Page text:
In January 2002, Bush claimed that “they are defined by their hatreds; they hate … Jews and Christians and all Muslims who disagree with them,” going on to say that they act “in the name of a false religious purity.” In another instance, he gave specific examples: “They hate our freedoms. Our freedom of religion. Our freedom of speech.” And, of course, he asserted our role in the struggle against terror by reminding us that “America will lead by defending liberty and justice.”
But today, it does not seem as though we are capable of defending liberty and justice on our own soil, let alone in Afghanistan or Iraq. In fact, it seems as though the “Us,” the freedom-loving Americans, are resembling the hateful and intolerant “Them” more and more.
The Failure of Our Media, Our Leaders, and Ourselves
The Fresno Bee, which reported the third hate crime on August 25th above, notes that some believe radio broadcasters in the city “live to insult Muslims and rile people against them.” Indeed, the flippant comments of radio broadcasters and their cousins on television seem to disregard the potential for inciting hate. Former Fresno Mayor and current morning radio personality Alan Autry embodies this refusal of responsibility: “Knuckleheads to things like that. They don’t need [us] to be stirred up.”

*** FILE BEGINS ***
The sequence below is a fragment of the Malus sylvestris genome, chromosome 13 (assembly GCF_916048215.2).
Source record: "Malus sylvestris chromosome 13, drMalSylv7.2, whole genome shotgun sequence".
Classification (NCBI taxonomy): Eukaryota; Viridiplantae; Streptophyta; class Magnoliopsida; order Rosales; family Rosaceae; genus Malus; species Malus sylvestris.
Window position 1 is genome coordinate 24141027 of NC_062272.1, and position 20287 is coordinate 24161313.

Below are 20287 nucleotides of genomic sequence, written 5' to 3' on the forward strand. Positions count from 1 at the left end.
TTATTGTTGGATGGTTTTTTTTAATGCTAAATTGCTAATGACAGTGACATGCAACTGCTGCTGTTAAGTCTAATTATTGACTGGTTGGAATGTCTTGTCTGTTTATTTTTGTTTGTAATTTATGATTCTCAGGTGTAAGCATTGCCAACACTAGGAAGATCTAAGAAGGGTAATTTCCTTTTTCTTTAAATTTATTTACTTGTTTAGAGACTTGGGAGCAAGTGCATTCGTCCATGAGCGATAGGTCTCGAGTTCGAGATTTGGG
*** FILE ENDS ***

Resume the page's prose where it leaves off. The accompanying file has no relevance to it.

Nobody particularly expects the media to do what is right over what is profitable. But our political leadership has been similarly disappointing. Leaders of the right have been silent or dismissive of such incidences, afraid of alienating voters by cozying up too close to Muslims, moderate or extremist, American or otherwise. The runaway train that is the Tea Party has forced more Republicans even further to the right.
Former House Speaker Newt Gingrich has compared Imam Faisal, who seeks to promote interfaith dialogue, with Pastor Jones, who planned to burn Qurans on 9/11. Conservative commentator Jeffrey Kuhner goes so far as to say that the “equation of patriotism with xenophobic bigotry lies at the heart of modern liberalism. It is why our political and media class despises Middle America… Charges of racism and intolerance are the hammer and sickle of cultural liberalism. They are used to beat the rebellious heartland into submission.” The rhetoric of Kuhner and other apologists for racism exemplify the emotions in what should be a level-headed discussion on our rights as Americans, and what limitations on those rights exist.
The left, in a tough political season has been just as apprehensive of taking a principled stand – most Democrats are simply not trying to draw attention to themselves. Others will not stick their necks out for a politically unimportant constituency. And they certainly will not do anything which would allow Republican and primary contenders to question their patriotism. Notable exceptions include President Obama (at least initially) and New York’s Mayor Bloomberg.